“When you can drive down the cost to that, it’s something that can be accessible to almost anyone,” he says.
“It’s not sexy, but in terms of actually getting useful data, that’s really what scientists need.”
Noble also has plans to engage with local schools, getting students involved in building and deploying some of the floating rig platforms, exposing young people to the technology while also promoting teamwork and collaboration, and raising awareness about the ocean.
He’s focused on working closely with other not-for-profits too, making technology accessible to them, rather than just seeing them as customers. Part of Noble’s motivation for operating as a not-for-profit focuses around this very point of collaboration.
“When I have conversations with folks and say we’re non-profit, people are very, very helpful,” he says.
As a non-commercial operation, AusOcean is not “trying to foist a product to people”, but rather offering a platform for scientists to work with, while also making ocean science more accessible for everyday people with an interest in the environment.
“I’m a big believer in citizen science,” Noble says.
“Your typical smartphone is just packed with instruments, with the software on top you can do a lot of science … you can do the same with ocean science,” he adds.
“Any citizens can go out there and deploy their own little rig and do useful ocean science.”
There are a lot of communities that are concerned about the state of the oceans, and heightened awareness, particularly in the younger generation. “There’s a lot of demand,” he says.
This is clearly something of a passion project for Noble, who says he was only able to throw himself into it because of the support he has from his family. He wouldn’t have been able to spend his three month sabbatical on AusOcean, “if my wife had wanted a holiday in Tuscany”, he says.
“She had faith,” he adds, “I think that’s important.”
Support for founders doesn’t just come from co-founders and the team building the product, Noble says. It’s also from all the other people in a founder’s life.
“It’s hard enough being an entrepreneur. It’s essential you have strong support,” he says.
Equally, “there’s a global opportunity here,” he adds, with the opportunity to travel the world deploying technology for the good of the oceans.
“Holidays will happen,” he says.
Noble has no regrets when it comes to his decision to leave Google, and for any entrepreneurs thinking of taking the same leap from corporate life, he advises them to “just do it”.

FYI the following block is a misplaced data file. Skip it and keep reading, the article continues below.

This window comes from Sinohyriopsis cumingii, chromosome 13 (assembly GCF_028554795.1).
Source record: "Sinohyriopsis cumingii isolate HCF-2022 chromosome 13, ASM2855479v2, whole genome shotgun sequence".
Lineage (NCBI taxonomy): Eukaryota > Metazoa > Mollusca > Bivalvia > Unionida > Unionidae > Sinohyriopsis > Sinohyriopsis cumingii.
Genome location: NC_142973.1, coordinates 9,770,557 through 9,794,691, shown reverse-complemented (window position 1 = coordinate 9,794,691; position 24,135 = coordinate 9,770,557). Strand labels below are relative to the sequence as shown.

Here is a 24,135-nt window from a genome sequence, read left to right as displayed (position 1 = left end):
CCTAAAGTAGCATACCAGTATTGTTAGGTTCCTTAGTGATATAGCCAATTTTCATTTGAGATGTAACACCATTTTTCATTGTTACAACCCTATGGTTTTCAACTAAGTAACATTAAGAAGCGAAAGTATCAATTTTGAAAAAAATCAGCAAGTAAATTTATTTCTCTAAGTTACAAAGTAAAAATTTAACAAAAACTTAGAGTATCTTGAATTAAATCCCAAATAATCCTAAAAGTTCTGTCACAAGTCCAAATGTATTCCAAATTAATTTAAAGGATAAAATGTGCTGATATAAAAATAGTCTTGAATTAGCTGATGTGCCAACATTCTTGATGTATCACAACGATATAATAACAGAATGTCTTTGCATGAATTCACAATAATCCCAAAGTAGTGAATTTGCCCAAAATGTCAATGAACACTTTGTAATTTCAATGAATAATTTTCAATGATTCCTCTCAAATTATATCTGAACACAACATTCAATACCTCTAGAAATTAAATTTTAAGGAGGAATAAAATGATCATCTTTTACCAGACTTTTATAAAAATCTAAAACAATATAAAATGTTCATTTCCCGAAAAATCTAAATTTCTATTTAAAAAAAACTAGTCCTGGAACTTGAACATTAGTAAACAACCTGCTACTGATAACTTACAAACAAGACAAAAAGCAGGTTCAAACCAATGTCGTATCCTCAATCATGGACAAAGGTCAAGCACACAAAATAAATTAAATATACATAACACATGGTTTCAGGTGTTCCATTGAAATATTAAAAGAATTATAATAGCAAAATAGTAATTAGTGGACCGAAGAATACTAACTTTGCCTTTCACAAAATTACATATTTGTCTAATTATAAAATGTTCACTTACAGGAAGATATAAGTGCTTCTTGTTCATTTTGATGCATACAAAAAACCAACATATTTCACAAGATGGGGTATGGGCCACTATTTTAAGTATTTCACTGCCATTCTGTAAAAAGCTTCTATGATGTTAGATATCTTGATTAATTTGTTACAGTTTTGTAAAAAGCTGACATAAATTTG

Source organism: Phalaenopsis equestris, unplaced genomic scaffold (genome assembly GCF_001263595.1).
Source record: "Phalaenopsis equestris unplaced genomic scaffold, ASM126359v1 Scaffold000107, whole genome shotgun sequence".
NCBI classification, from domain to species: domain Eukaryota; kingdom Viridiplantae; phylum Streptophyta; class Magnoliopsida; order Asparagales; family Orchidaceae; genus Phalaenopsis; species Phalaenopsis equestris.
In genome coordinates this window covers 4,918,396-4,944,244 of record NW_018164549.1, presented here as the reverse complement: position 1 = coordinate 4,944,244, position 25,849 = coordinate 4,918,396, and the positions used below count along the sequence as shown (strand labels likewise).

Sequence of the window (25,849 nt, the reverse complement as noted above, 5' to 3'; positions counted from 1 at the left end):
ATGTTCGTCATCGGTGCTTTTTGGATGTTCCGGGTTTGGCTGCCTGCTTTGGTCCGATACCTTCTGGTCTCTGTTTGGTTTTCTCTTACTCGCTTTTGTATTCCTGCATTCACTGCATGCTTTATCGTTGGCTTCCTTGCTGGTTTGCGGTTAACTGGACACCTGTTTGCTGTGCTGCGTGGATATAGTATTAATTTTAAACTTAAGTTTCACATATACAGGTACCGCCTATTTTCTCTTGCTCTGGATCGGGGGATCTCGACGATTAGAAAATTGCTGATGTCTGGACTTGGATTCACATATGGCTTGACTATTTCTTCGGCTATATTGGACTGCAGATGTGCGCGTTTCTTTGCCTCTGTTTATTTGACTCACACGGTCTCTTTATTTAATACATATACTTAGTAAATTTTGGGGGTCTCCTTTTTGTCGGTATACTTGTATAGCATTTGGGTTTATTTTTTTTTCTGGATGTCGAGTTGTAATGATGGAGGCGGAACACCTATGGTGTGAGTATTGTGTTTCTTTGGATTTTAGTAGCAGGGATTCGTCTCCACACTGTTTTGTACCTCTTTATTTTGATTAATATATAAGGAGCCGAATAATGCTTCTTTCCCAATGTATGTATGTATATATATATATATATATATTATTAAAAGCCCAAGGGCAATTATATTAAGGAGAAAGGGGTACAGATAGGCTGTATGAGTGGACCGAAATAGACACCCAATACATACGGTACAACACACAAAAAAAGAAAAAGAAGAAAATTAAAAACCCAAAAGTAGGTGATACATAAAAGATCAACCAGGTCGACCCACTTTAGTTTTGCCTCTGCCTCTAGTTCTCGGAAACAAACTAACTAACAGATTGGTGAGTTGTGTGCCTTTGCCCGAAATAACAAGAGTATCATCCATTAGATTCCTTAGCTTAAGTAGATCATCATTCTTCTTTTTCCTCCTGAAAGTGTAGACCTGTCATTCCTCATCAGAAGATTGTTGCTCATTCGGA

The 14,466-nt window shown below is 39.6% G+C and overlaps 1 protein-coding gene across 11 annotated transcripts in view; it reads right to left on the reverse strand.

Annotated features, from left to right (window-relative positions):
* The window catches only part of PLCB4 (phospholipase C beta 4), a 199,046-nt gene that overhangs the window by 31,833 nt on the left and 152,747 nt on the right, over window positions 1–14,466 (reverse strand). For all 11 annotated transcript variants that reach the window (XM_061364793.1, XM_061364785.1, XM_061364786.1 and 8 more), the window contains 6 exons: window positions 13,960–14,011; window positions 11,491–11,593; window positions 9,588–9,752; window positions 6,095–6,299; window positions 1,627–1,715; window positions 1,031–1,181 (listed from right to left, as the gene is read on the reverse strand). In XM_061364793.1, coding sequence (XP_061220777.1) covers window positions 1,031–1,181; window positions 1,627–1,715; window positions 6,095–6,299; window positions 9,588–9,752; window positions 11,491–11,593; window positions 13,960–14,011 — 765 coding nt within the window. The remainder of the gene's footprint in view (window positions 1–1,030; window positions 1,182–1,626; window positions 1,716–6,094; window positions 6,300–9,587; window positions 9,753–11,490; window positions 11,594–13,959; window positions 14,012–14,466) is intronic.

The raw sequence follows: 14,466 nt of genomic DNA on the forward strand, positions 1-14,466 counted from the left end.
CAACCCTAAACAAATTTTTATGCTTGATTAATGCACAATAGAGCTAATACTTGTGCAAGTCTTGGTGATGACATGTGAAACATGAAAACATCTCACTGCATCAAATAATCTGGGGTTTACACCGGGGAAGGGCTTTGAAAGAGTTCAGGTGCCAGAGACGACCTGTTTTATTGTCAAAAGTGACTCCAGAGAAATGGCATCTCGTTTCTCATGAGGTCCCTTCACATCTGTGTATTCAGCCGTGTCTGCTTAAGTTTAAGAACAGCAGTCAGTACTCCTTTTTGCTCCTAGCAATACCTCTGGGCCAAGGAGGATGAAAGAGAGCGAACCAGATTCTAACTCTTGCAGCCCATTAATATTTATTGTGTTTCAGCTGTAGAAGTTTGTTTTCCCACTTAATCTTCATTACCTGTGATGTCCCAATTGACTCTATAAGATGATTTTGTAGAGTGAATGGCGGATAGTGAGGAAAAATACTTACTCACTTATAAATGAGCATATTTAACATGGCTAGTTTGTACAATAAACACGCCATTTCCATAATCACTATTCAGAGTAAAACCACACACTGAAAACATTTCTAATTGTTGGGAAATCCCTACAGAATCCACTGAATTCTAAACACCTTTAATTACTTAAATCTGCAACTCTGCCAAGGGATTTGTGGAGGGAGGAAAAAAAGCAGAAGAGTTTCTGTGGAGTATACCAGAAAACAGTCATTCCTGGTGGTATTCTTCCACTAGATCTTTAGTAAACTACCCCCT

“It may sound like a cliche, but ultimately you should follow your passion,” he says.
“Making the decision is hard, but once it’s done, I personally feel very comfortable.”
That said, it can be easier said than done when you’re working at one of the largest corporations in the world. Nevertheless, striking out on your own can be “a delicate dance”, Noble warns.
In his last year at Google, when he was working part time, Noble had to get clearance that there was no conflict of interest. Google does do a lot of work in ocean conservation, he says.
“You would want to make darn sure that you weren’t inadvertently in a conflict situation,” he says.
“In my humble opinion, you don’t want to be moonlighting while you’re still employed,” he adds.
While he admits his three-month sabbatical was a “luxury” not everyone has, he’s an advocate for finding a way to test the waters, if possible.
The change hasn’t been without its challenges, either. Noble admits that when it comes to running a not-for-profit he’s “a complete newbie”.
Even in terms of communication; having worked with engineers all his life, Noble knows how to talk to them.
“I’m still learning how to talk to marine biologists and ecologists,” he says. “They communicate in different ways.”
There’s also a whole new load of maritime bureaucracy he’s contending with.
“I’ve never had to deal with them before,” he says.
But Noble is resigned that that’s just the nature of startups.
“If you’re doing something sufficiently innovative, you’re going to run into obstacles,” he says.
Noble is in something of a unique position, being able to combine his lifetime of experience in the technology and engineering space with his personal passion, and having the potential to make a difference to a global issue he cares about.
“You go through life, accumulate a bunch of experiences … these skills and interests, dare I say, passions,” he says.
“If you can combine together your life experiences [in a way] that also lets you tap into your passions, it’s an amazing thing.
“A lot of people never find that.”